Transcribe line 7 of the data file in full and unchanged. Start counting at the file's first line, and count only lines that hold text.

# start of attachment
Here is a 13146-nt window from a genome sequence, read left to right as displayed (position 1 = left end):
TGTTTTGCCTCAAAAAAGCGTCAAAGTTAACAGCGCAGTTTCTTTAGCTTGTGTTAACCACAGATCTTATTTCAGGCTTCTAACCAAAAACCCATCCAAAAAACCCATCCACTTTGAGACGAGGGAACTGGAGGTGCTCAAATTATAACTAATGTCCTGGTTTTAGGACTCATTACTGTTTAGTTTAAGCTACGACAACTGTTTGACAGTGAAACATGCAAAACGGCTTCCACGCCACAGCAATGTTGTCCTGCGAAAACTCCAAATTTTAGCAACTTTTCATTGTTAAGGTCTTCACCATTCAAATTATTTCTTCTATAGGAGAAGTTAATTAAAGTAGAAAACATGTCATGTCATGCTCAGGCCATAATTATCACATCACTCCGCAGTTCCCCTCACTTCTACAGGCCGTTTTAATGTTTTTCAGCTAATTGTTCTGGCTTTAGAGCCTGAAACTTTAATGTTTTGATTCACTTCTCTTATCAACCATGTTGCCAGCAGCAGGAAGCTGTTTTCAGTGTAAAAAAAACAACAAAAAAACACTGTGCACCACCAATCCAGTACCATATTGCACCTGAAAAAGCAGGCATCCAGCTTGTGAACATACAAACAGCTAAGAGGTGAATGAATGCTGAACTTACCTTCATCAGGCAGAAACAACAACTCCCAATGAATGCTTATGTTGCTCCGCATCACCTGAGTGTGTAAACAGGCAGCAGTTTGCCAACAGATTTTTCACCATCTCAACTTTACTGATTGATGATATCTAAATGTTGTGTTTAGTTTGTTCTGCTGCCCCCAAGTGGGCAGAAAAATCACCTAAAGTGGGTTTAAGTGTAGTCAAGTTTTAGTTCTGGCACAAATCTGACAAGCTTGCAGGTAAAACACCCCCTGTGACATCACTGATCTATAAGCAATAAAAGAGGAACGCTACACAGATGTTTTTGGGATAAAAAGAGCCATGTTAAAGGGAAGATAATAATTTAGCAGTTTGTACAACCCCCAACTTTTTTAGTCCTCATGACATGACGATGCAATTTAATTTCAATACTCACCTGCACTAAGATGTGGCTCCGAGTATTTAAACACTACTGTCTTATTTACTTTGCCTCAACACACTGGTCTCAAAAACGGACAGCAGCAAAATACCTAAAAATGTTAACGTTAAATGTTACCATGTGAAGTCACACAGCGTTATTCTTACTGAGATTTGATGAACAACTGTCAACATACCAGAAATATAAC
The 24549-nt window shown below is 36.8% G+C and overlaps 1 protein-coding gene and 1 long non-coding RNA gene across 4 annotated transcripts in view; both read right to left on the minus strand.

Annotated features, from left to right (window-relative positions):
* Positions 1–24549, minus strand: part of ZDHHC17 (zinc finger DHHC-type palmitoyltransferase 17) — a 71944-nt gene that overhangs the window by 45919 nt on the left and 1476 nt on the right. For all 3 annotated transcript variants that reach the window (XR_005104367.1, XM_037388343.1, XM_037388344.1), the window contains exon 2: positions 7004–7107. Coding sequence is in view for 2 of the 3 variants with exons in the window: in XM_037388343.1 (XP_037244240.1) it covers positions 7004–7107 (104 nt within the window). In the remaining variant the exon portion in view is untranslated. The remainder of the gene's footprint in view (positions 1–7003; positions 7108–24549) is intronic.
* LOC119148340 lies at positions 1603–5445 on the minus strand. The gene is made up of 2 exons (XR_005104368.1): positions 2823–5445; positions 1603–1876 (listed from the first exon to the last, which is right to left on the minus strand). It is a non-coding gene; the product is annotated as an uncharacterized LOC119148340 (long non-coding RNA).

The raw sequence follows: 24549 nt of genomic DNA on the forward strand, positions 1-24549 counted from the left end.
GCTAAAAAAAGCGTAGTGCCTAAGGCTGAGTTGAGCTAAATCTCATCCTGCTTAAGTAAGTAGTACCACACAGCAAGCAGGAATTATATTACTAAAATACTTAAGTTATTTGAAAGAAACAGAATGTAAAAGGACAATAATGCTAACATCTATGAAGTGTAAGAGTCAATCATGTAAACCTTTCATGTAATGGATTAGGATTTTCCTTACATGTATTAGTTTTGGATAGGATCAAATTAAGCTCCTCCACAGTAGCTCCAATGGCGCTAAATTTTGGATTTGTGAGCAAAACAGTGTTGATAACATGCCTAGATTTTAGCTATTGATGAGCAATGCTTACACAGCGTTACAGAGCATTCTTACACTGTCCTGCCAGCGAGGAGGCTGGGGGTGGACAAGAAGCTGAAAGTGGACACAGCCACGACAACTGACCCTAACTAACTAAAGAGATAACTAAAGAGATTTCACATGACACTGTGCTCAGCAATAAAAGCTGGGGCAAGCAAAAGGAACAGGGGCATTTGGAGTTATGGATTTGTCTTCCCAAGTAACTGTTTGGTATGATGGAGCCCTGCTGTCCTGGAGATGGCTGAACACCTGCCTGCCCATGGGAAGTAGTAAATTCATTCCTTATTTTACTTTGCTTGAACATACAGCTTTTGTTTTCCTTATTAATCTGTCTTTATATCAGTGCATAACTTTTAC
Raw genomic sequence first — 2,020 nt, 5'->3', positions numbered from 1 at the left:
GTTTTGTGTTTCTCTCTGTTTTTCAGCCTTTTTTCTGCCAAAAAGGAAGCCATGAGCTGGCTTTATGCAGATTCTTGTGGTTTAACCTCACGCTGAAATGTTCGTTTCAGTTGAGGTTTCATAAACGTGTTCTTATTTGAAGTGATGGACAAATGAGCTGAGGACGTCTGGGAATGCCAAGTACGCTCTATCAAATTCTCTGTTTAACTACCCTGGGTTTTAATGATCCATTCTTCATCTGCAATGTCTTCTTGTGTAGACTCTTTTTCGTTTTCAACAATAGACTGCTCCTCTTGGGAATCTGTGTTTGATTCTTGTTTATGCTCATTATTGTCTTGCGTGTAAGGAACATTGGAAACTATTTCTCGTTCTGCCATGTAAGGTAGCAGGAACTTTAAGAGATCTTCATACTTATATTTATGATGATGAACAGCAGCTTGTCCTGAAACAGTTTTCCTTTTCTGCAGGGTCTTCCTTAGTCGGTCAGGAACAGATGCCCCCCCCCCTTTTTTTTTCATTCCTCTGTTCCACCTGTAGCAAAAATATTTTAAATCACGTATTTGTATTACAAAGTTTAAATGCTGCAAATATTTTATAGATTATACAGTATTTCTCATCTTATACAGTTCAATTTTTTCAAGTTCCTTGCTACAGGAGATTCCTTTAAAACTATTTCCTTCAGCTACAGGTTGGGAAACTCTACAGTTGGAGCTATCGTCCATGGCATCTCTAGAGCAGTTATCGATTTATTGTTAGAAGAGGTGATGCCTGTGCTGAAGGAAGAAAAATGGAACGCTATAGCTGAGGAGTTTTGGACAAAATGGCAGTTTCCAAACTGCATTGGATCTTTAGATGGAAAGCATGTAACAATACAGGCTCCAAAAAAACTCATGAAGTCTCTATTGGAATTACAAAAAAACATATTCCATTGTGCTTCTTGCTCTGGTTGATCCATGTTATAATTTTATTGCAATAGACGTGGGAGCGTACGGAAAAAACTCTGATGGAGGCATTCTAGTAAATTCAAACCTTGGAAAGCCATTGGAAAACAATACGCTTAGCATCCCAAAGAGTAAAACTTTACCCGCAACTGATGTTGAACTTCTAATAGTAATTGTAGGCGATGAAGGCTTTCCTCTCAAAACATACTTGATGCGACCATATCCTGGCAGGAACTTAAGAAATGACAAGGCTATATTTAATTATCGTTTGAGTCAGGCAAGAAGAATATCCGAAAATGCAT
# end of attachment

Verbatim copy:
The raw sequence follows: 24549 nt of genomic DNA on the forward strand, positions 1-24549 counted from the left end.